Nupatik, in early sources known as Lubadag, was a Hurrian god of uncertain character. He is attested in the earliest inscriptions from Urkesh, as well as in texts from other Hurrian settlements and Ugarit. He was also incorporated into Hittite religion. A similarly named deity continued to be venerated in Arbela as late as in the Neo-Assyrian period.
Shuwala (Šuwala) was a Hurrian goddess who was regarded as the tutelary deity of Mardaman, a Hurrian city in the north of modern Iraq. She was also worshiped in other Hurrian centers, such as Nuzi and Alalakh, as well as in Ur in Mesopotamia, Hattusa in the Hittite Empire and in the Syrian cities Emar and Ugarit.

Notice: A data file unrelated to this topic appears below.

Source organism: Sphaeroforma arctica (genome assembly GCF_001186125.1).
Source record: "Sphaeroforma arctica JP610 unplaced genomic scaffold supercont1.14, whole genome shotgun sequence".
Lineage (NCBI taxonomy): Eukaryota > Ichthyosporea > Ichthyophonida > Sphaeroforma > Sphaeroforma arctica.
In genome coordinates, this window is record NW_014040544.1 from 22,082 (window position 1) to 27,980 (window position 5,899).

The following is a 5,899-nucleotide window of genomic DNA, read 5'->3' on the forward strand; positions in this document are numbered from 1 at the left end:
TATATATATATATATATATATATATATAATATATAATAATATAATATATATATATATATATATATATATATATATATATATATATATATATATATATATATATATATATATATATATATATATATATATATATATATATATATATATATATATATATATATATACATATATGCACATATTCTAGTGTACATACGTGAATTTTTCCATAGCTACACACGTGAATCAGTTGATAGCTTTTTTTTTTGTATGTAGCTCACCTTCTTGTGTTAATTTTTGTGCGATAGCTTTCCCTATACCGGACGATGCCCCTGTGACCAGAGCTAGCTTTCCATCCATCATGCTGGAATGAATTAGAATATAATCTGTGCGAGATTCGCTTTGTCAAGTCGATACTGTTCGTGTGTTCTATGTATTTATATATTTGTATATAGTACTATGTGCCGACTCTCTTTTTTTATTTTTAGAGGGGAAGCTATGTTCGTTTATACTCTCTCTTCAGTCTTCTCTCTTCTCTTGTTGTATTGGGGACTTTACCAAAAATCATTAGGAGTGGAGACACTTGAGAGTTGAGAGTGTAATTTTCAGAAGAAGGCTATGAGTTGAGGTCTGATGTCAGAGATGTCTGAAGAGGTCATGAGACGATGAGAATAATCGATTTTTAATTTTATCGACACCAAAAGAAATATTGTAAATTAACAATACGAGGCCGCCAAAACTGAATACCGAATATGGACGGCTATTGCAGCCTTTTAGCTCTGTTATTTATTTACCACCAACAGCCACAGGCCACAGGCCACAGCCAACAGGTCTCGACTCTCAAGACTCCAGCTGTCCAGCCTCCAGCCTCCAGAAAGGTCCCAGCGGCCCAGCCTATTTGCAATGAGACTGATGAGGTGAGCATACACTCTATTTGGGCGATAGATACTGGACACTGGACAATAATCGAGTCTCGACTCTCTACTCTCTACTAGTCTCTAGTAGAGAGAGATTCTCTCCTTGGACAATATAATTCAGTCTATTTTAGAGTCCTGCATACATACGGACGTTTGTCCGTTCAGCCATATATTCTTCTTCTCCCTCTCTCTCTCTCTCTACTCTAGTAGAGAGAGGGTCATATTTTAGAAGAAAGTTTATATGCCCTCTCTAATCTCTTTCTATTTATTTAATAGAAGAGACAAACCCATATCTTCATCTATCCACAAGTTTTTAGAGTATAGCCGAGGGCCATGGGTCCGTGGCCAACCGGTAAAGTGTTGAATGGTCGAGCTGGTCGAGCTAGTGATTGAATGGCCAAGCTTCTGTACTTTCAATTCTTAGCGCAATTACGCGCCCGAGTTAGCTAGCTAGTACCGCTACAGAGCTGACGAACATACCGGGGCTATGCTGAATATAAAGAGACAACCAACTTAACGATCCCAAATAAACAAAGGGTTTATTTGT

Ugur was a Mesopotamian god associated with war and death, originally regarded as an attendant deity (sukkal) of Nergal. After the Old Babylonian period he was replaced in this role by Ishum, and in the Middle Babylonian period his name started to function as a logogram representing Nergal. Temples dedicated to him existed in Isin and Girsu. He was also worshiped outside Mesopotamia by Hurrians and Hittites. He might also be attested in sources from Emar.
Nabarbi or Nawarni was a Hurrian goddess possibly associated with pastures. She was one of the major deities in Hurrian religion, and was chiefly worshiped in the proximity of the river Khabur, especially in Taite. It has been proposed that she was associated with the goddess Belet Nagar, linked to the Upper Mesopotamian city of Nagar. In addition to being venerated in Hurrian religion, she was also incorporated into the beliefs of the Hittites and into the local pantheon of Emar. She also continued to be worshiped in Taite in the Neo-Assyrian period, as attested in a text from the reign of Ashurbanipal, where she is one of the deities invoked to bless the king.